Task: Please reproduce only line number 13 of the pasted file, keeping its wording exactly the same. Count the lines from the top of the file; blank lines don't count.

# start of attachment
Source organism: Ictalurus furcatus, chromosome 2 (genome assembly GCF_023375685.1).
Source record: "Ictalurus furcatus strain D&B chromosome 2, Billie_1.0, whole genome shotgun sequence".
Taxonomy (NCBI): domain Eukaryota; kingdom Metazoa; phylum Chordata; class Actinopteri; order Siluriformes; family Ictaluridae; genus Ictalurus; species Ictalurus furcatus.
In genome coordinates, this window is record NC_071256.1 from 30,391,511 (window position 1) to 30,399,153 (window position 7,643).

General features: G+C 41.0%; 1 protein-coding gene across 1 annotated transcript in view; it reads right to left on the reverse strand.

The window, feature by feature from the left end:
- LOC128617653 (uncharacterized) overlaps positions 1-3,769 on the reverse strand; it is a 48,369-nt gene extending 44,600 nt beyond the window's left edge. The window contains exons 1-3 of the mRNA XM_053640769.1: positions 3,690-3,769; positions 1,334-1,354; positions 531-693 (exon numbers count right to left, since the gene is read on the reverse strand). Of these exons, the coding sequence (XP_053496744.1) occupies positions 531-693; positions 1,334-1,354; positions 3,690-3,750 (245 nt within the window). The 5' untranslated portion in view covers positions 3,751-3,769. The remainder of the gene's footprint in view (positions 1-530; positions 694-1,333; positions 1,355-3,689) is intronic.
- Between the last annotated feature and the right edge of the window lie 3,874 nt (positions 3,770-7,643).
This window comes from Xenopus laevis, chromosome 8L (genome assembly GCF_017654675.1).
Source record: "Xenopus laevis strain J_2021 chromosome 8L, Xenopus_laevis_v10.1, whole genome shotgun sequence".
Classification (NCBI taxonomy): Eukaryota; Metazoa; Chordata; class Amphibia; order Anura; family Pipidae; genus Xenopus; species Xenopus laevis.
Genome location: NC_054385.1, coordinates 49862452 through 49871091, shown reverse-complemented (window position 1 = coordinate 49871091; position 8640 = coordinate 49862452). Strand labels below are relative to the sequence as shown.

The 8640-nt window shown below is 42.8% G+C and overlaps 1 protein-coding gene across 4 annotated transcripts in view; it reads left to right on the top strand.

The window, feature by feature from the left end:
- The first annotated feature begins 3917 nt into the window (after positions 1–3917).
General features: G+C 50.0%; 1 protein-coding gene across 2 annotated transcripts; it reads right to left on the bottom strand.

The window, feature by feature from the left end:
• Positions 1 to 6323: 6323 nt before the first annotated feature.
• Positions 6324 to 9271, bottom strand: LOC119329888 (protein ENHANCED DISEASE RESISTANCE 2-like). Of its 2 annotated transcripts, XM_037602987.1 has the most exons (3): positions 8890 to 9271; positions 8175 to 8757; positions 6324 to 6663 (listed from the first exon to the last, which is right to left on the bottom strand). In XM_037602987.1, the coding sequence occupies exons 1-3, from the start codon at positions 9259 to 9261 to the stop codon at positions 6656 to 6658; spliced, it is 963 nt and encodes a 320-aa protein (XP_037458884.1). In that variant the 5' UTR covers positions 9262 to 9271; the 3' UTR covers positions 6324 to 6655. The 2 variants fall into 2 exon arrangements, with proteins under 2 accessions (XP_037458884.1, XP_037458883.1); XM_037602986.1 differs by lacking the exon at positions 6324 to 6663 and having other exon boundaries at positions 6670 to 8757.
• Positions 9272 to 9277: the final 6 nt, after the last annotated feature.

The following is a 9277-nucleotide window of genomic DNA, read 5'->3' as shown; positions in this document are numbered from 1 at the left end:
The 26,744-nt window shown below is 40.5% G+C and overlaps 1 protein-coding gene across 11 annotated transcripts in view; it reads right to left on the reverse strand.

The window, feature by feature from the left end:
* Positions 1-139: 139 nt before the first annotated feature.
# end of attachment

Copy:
The 8640-nt window shown below is 42.8% G+C and overlaps 1 protein-coding gene across 4 annotated transcripts in view; it reads left to right on the top strand.